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Guys, it’s been more than a year.

I know it’s hard; I know each person’s grief must follow its own path.

But please, PLEASE, can we finally let go of the Oxford comma?

Since the University of Oxford turned its back on its namesake in late June 2011, people with no interest in punctuation, proper grammar or even words have rallied to the cause of the Oxford comma. In a culture that loves nothing more than an underdog, a movement grew. Facebook friends declared that they would always “like, use, and advocate the usage” of the little guy. Pages sprang up, lines were drawn and small-house t-shirt makers raked in cash. Not since Pluto was downgraded has a simple, fact-based decision made such a social media ruckus.

I get it. We all needed time. But now, it’s time to move on.

I’ll admit, I am a comma freak. Every editor has their own style and strengths, and I can smell a bad comma from a mile away.

Oxford CommaI could go into the pros and cons of using the Oxford comma. (Let me state, for the record, that I do see their usefulness in complex or confusing sentences.) But it’s exhausting, and other people all over the Internet have made better cases. Instead, I’ll say that the arguments are irrelevant for our purposes as inbound marketers.

Almost every reputable magazine, newspaper and website you’ve ever read has been deleting the little guy for years. AP style has had it banned since before I got into journalism, and – irony alert – British English has long skipped it in standard usage. True, the little guy has found a refuge in creative writing, but when it comes to professionals who make a living informing the public, Oxford commas are nowhere to be found.

And yet I see them all over marketing writing online. They sneak into product descriptions and onto homepages. Blog posts are rife with them. Wikipedia, both the gold standard of the Internet and the bane of journalists everywhere, goes both ways.

If we want the content we produce to be seen as authoritative and useful, good information is only the first step. The most useful content in the world is wasted if readers can’t put their trust in us.

As Google continues to make user experience the guiding star for internet marketing, we can’t afford to overlook the details. Wading through a world of spam, we have to remove every barrier, every excuse to write us off.

Right down to the last comma.

 

Rebekah Meyer

Rebekah Meyer

Search Media Editor at digitalrelevance
Rebekah Meyer is a Search Media Editor at digitalrelevance. She is not a fan of the Oxford comma.
Rebekah Meyer
Rebekah Meyer

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Blogging Tips, Content | 8 Comments

8 thoughts on “Can We Be Done With The Oxford Comma Now?

  1. Not to disregard your entire point, but it’s a little misleading to just say that the University of Oxford did away with the Oxford comma. Though entirely true, it ignores the fact (that many will miss) that the University of Oxford is *not* the same as the University of Oxford Press, which still very much uses the serial comma: see http://www.mediabistro.com/galleycat/the-oxford-comma-is-not-dead_b33436 and http://blog.oxforddictionaries.com/2011/06/oxford-comma/ for more on their take on it. I’m personally a fan, but I also just wanted to share “the rest of the story,” as Paul Harvey would have said.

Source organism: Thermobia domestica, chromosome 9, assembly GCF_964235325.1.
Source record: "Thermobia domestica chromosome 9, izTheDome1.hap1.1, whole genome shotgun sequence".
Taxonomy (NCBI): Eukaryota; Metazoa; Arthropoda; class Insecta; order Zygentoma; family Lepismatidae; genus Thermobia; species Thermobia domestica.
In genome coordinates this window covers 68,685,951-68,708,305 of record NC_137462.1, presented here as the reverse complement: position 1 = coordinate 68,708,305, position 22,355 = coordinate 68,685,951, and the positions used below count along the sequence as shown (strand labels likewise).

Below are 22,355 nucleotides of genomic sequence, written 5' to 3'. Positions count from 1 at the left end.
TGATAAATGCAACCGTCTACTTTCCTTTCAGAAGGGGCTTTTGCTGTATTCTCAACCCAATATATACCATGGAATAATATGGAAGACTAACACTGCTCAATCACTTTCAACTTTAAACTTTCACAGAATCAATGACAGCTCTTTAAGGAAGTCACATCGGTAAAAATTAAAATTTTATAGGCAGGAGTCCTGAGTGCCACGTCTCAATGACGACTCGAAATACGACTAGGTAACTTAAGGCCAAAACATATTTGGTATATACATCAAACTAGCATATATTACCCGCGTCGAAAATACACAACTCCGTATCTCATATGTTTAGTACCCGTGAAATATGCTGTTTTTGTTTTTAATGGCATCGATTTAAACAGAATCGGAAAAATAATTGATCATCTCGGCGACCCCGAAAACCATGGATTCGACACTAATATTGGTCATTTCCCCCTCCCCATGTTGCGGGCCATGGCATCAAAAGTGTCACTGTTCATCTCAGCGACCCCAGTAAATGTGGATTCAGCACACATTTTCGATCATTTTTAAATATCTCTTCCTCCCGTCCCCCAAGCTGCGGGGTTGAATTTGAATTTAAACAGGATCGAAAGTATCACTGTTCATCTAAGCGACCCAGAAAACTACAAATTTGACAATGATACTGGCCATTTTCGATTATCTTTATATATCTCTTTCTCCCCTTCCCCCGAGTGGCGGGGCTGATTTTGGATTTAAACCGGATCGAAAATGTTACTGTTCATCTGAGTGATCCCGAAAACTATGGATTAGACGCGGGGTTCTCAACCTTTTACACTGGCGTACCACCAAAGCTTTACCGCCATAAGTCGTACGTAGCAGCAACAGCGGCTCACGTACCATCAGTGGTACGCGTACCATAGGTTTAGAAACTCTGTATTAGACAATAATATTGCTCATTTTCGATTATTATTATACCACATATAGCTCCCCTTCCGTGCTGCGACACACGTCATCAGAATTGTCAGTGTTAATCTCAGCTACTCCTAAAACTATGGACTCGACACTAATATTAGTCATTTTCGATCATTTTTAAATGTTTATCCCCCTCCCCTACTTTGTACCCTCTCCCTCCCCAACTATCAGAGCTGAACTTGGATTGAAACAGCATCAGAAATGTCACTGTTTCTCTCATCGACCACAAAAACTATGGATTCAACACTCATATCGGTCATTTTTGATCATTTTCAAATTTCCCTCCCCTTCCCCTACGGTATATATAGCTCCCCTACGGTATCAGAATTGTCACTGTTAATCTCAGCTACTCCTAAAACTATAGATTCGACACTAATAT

• Great distinction! The two arms are very different, but I think the overall point still stands: if we as content creators want to be seen as authoritative, we have to hold ourselves to those same standards.

      You are in good company, though. I’ve never seen such love for grammar as I’ve seen for the Oxford comma. Thanks for responding!

  2. The Oxford comma is the difference between “We invited the strippers, Jeremy Dearringer, and Kevin Bailey” (3 parties attending) and “We invited the strippers, Jeremy Dearringer and Kevin Bailey.” (2 parties attending and both are strippers). Strip on boys…

    • AMEN! Thank you. I am a fan of the serial comma when it’s necessary to eliminate confusion. I’m more annoyed by people forsaking the em dash (in favor of a hyphen) or the misuse of the ellipses mark. Everyone thinks they’re a writer, and very few people truly ever were legitimate, working copy editors.

  3. Rebekah,
    What does AP Style say about using “their” in place of the singular “his” or “her”? As in your sentence, for example, “Every editor has their own style and strengths, and I can smell a bad comma from a mile away.”

  4. I don’t think we need to let go of the Oxford comma, I think we just need to stop caring about it so much. We use written language to communicate, and Oxford comma or not, you are communicating the same thing to the 99.9% of readers who won’t notice. I don’t know many people that care about this issue that aren’t writers.

    Consumers don’t write off an advertisement because it uses an Oxford comma – they write off advertisements that are annoying, unnecessarily imposing or not relevant.

    Paying attention to the details is fine, but there are much more important details than where a comment is placed. There are a hundred better details to focus your attention on when writing an ad or creating a landing page.

    Cool.

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